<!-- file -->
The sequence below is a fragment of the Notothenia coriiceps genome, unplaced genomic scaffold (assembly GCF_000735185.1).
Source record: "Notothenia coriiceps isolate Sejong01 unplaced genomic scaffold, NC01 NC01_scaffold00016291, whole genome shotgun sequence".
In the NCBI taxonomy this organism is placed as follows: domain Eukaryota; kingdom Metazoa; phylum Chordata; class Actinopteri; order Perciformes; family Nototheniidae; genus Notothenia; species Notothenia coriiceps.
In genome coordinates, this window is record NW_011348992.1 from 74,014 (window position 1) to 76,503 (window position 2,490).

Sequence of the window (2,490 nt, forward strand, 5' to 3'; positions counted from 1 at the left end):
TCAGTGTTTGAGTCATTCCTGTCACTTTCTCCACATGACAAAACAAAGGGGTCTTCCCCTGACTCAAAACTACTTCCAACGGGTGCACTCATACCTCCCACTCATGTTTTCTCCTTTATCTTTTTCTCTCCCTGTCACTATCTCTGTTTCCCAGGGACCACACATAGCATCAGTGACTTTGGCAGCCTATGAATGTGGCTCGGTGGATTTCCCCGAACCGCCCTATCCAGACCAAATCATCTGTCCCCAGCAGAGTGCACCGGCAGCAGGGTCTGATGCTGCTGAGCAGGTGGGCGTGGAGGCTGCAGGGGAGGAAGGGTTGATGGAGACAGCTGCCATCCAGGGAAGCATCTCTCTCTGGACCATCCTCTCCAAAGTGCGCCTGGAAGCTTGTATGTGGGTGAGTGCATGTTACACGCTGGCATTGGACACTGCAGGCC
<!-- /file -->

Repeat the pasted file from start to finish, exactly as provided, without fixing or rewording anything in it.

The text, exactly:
The sequence below is a fragment of the Notothenia coriiceps genome, unplaced genomic scaffold (assembly GCF_000735185.1).
Source record: "Notothenia coriiceps isolate Sejong01 unplaced genomic scaffold, NC01 NC01_scaffold00016291, whole genome shotgun sequence".
In the NCBI taxonomy this organism is placed as follows: domain Eukaryota; kingdom Metazoa; phylum Chordata; class Actinopteri; order Perciformes; family Nototheniidae; genus Notothenia; species Notothenia coriiceps.
In genome coordinates, this window is record NW_011348992.1 from 74,014 (window position 1) to 76,503 (window position 2,490).

Sequence of the window (2,490 nt, forward strand, 5' to 3'; positions counted from 1 at the left end):
TCAGTGTTTGAGTCATTCCTGTCACTTTCTCCACATGACAAAACAAAGGGGTCTTCCCCTGACTCAAAACTACTTCCAACGGGTGCACTCATACCTCCCACTCATGTTTTCTCCTTTATCTTTTTCTCTCCCTGTCACTATCTCTGTTTCCCAGGGACCACACATAGCATCAGTGACTTTGGCAGCCTATGAATGTGGCTCGGTGGATTTCCCCGAACCGCCCTATCCAGACCAAATCATCTGTCCCCAGCAGAGTGCACCGGCAGCAGGGTCTGATGCTGCTGAGCAGGTGGGCGTGGAGGCTGCAGGGGAGGAAGGGTTGATGGAGACAGCTGCCATCCAGGGAAGCATCTCTCTCTGGACCATCCTCTCCAAAGTGCGCCTGGAAGCTTGTATGTGGGTGAGTGCATGTTACACGCTGGCATTGGACACTGCAGGCC